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The Magic of Old Images (Part 2)

by Cendrine Marrouat 11 days ago in art
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A new series that celebrates the early days of photography

Source: Smithonian Institute

Welcome to part 2 of The Magic of Old Images! (You can check out part 1 here.)

The Magic of Old Images is a new series that introduces modern audiences to what I consider the most beautiful early photos ever taken. The period I chose to focus on spans about a century, from the mid-1800s to mid-1900s.

Today, I have five more images to share with you. Interested in learning more about each one? The source is included. Just click the link and you are good to go!

NB: The images in my series are all in the public domain. However, when it comes to commercial use, some museums and cultural institutions require specific permission. That is why photos are not always included in my posts...

As a reminder, "commercial use" means that something is used directly or indirectly for monetary gain. The images you include in your Vocal or (monetized) Medium stories fall under that rule. Make sure that you have full permission from photographers / artists to use their work.

Temple of Jupiter Olympius (James Robertson)

Photo credit: The Cleveland Museum of Art

Photo credit: The Cleveland Museum of Art

Date: c. 1853

Location: Greece

Photographer: James Robertson (1813–1888)

Process: albumen print

Source: The Cleveland Museum of Art

English photographer James Robertson (1813–1888) is remembered for his Orientalist images. He was one of the first war photographers, as well as a gem and coin engraver.

The Apache (Edward Sheriff Curtis)

Source: Smithonian Institute

Date: c. 1907–1930

Location: United States

Photographer: Edward S. Curtis (1868–1952)

Process: photogravure

Source: Smithonian Institute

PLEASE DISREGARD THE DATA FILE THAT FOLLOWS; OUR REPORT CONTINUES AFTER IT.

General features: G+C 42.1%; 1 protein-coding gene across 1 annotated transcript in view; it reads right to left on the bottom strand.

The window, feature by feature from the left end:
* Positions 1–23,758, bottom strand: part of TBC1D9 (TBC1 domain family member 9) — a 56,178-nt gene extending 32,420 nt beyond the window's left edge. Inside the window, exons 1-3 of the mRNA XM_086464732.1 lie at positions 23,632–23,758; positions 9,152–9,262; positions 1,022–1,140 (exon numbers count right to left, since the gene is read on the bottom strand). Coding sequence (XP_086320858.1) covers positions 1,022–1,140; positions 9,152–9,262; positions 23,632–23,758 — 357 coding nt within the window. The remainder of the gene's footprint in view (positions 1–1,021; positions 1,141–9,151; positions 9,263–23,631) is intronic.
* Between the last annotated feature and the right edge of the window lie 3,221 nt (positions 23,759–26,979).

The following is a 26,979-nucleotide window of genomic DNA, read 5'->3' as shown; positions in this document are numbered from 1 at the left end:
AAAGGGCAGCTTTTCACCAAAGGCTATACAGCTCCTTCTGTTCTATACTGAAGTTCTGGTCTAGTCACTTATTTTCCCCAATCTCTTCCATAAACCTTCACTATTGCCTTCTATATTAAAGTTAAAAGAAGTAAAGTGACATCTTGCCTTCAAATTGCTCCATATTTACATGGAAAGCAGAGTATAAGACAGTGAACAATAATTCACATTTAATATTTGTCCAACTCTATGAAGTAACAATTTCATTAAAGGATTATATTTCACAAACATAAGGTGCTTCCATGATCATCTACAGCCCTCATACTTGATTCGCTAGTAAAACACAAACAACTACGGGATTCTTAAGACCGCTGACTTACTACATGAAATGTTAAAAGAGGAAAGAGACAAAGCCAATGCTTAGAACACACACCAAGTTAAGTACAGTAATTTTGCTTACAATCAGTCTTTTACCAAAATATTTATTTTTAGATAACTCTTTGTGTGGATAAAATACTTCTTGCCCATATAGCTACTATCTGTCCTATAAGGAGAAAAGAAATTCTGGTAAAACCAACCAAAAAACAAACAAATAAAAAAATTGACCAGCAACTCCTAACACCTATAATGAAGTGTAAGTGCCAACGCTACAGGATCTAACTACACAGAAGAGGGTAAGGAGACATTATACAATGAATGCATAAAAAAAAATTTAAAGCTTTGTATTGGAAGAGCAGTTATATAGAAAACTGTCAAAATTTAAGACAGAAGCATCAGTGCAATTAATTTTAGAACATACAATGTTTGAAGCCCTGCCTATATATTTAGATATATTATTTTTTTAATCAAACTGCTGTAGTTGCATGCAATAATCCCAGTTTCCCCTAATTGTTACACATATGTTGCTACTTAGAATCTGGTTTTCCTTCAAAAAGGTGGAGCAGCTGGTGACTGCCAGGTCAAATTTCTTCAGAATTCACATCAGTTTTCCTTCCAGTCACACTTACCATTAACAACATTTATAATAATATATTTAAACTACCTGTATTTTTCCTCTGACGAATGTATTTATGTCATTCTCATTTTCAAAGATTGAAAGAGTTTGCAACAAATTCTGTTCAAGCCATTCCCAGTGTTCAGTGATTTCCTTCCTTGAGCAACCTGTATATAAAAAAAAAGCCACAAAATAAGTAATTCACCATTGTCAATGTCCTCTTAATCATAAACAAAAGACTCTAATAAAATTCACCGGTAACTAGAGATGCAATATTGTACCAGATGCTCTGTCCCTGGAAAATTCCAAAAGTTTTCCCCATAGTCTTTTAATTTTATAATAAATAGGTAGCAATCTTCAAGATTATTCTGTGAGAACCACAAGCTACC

Photographer and ethnologist Edward Sheriff Curtis documented the American West and Native American people. His most famous images include “The Mussel Gatherer,” “Princess Angeline,” and “The Clam Digger”.

The Mussel Gatherer (Edward Sheriff Curtis)

Source: Smithsonian Institute

Date: c. 1907–1930

Location: United States

Photographer: Edward S. Curtis (1868–1952)

Process: photogravure

Source: Smithonian Institute

This is one of Curtis’s most famous images. (Information about Curtis can be found under the preceding image in this list.)

Ferry Boat — Tyne (James William Coleby)

Source: Tyne & Wear Archives & Museums

Date: c. 1900

Location: England

Photographer: James William Coleby

Process: quarter plate glass negative of photograph

Source: Tyne & Wear Archives & Museums

No information is available about this photographer.

Main entrance, Gary W. Va. Mine (Lewis Wickes Hine)

Source: Library of Congress

Full title: National Child Labor Committee. №72. Main entrance, Gary W. Va. Mine. Drivers and miners going to work 7 A.M. stay underground until 5:30 P.M. (LOC)

Date: 1908

Location: United States

Photographer: Lewis Wickes Hine (1874–1940)

Process: photography print

Source: Library of Congress

American sociologist and photographer Lewis Wickes Hine worked for the National Child Labor Committee. His images helped bring about the passage of the first child labor laws in the U.S.

Hine also documented the work of the Red Cross in Europe (WWI) and in the American South (Great Depression); as well as the construction of the Empire State Building through the eyes of its workers.

The Reminigram

The Reminigram is a type of digital image I invented in 2015 to pay homage to the early days of photography, while taking advantage of modern technology.

People have been very curious about the Reminigram, asking me to reveal the process. I will do so in a future post. In the meantime, you can check out some of my images by clicking the link below.

That’s it for today! What is your favorite image in the list? Feel free to share your thoughts with me on Twitter. I'm @haiku_shack.

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This post was originally published on Medium.

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About the author

Cendrine Marrouat

Artist⎜Multi-genre Author⎜Co-founder of Auroras & Blossoms / PoArtMo⎜(Co-)creator: flashku / kindku / pareiku / reminigram / sixku / vardhaku⎜Podcaster

Website: https://creativeramblings.com

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